The morning was a bit of a surprise because I woke up to three students at my door. They had been in my area because they were looking to print out pictures of the moon for a project they were working on. There is a community library type place not far from where I live and I guess having these print outs were essential. When they found that that the library didn’t open till 10am they decided it may be worth checking to see if I had any moon print outs. I didn’t but I still was able to help them in a way. On a normal day if you show up late to school you get beat. Since they were showing up late but were with me they were in the clear. They got yelled at but I at least helped them avoid the physical punishment. If only I could say the same for the rest of the day.
It was another day where their teacher was absent and it was just me in the classroom. When a new subject would start a teacher would sometimes come by and address them with something they were supposed to be doing. As soon as that teacher would leave chaos would commence. It was towards the end of the day and I had a little over half of the 40 kids actually doing what they were supposed to be doing (that’s an improvement from the normal teacher). There were a few students surrounding the desk I was at while I was helping someone. Basically Simamkele bumped heads with Mawande by accident but in this culture that’s enough for a full fledge fight. I don’t even think much happened post the accidental head bump but Mawande went back to his desk and put his head down and started crying. I wasn’t really too worried about the crying because I know nothing terrible happened and he was overreacting a bit. Mr. Dume (a teacher from Zimbabwe who is biased against South African children) decided he was going to take care of things. He asked Mawande why he was crying and a few other kids pointed out Simamkele. This was several minutes after the ‘accident’ and I don’t think Simamkele even knew why he was getting yelled out. I thought the teacher may just slap him on the hand with a stick but what actually happened surprised me. The teacher lost control. He started beating the hell out of him with that stick all over his body. Some of the kids were shocked but most of them just laughed. Simamkele handled himself better than I could have imagined possible. He sort of laughed it off and limped back to his chair. I felt terrible. I was so upset with myself that I just let that happened and didn’t do anything about it that I couldn’t even talk to the kids for the rest of the day. I just kept replaying it over again in my mind thinking what I should have done. As soon as the teacher finished his abuse he just left the classroom, left me with the classroom. If Mawande and Simamkele weren’t friends before, now they really were going to be mad with each other. I’m sure Simamkele was just thinking to himself how bad he was going to beat up Mawande later on to get him back. A very frustrating time and I never even got the chance to talk to Simamkele about it because he went straight home after school (Simamkele is also the boy I call Ski sometimes).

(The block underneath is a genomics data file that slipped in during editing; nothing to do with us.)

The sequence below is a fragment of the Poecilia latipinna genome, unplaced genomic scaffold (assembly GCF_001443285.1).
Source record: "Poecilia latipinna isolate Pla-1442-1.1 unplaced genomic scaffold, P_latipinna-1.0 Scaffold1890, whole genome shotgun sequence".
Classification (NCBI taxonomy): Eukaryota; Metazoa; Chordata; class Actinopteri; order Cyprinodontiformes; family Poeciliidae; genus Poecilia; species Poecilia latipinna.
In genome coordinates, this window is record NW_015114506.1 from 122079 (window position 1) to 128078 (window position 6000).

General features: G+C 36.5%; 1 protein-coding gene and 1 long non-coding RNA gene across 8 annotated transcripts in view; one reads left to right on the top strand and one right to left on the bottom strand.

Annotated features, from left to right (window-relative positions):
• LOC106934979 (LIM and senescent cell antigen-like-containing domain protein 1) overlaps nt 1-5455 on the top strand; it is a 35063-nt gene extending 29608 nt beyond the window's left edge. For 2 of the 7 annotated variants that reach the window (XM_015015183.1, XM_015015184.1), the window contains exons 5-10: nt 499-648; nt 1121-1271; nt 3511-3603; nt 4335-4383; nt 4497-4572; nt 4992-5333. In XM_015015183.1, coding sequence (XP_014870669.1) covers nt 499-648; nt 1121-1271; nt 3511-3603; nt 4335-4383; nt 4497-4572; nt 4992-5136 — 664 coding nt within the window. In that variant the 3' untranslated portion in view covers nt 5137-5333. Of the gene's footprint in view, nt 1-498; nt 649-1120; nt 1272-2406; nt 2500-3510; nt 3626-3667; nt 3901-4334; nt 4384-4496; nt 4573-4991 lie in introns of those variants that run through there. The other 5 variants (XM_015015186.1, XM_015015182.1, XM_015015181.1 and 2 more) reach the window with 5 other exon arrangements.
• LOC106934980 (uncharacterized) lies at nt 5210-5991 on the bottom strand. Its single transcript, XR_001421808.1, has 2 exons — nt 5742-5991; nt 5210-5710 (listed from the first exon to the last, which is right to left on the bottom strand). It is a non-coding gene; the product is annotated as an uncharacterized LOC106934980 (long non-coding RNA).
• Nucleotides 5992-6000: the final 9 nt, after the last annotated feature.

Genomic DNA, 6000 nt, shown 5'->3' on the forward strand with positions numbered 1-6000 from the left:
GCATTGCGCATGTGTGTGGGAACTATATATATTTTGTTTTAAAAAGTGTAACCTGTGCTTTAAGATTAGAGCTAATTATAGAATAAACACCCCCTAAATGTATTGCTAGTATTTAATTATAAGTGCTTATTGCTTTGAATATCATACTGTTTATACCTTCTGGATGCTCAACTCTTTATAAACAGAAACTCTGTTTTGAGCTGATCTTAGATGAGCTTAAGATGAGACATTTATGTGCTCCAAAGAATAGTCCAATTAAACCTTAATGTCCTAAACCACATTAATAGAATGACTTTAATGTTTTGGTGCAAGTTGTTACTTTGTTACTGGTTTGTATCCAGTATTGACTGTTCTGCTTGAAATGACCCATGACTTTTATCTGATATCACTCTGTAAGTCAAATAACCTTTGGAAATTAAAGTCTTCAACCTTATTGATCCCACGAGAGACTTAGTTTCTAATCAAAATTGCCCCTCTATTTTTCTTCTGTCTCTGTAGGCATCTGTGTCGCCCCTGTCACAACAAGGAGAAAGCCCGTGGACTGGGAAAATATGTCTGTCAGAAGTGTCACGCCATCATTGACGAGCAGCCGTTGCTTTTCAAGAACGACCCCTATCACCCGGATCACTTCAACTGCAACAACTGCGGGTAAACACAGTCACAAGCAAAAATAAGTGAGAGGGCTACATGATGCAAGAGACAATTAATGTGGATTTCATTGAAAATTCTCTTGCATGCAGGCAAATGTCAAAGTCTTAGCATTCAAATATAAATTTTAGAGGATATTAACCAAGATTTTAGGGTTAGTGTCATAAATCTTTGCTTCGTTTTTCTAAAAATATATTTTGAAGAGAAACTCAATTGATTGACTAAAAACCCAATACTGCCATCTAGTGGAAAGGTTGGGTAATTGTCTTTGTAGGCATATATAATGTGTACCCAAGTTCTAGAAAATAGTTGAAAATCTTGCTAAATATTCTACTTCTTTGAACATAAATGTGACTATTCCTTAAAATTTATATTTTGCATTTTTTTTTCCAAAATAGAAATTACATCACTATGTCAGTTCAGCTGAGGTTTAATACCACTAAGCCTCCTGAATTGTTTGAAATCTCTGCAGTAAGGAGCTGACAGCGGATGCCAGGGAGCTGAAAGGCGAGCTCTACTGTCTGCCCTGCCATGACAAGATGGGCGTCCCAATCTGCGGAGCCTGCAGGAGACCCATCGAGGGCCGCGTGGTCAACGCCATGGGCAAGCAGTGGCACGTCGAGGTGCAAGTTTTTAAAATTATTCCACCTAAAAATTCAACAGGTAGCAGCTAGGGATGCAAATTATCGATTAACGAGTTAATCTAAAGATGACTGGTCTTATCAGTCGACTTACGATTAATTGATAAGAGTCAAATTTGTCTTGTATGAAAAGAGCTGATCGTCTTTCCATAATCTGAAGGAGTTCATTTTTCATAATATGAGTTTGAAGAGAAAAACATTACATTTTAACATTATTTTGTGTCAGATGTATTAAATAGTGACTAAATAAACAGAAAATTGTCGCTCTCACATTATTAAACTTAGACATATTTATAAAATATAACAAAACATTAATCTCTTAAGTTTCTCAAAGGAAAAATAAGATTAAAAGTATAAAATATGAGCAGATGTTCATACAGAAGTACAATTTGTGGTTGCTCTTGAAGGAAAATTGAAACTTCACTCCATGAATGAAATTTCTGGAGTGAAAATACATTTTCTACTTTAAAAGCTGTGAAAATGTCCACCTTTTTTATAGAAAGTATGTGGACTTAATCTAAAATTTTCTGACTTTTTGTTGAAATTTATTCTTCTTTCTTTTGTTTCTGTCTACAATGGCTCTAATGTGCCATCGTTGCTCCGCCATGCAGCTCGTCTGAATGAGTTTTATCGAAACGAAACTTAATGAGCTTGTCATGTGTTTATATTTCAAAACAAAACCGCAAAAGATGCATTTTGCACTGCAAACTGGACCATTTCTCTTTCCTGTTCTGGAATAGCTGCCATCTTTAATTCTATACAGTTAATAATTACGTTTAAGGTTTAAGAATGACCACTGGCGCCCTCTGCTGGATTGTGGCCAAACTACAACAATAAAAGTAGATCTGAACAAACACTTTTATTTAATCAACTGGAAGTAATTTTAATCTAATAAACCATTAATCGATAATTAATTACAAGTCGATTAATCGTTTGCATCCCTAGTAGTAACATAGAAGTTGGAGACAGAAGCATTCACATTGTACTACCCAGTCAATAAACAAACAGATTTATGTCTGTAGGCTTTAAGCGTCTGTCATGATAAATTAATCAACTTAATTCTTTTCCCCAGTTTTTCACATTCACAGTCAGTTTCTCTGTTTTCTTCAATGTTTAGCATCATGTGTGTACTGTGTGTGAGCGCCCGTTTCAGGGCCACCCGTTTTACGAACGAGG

Mawande and a few other kids did follow me home and I introduced them to something I still find very fascinating. Google Maps is the coolest thing ever. I showed them a satellite image of Kayamandi, and Eagleville. It was really interesting to zoom in on our different neighborhoods and make comparisons. We did an aerial tour of our homelands and spent a lot of time and megabits but it was totally worth it.
In the evening Patrick and I went into Stellenbosch to meet up with his tour for dinner. We hung out and spent the night venting about our days. Poor Isaac had to drive all the way back to Cape Town so we didn’t want to keep him out too late. I was supposed to load music onto Isaac’s USB thing so he’d have music for the trip but I ended up falling asleep half way through.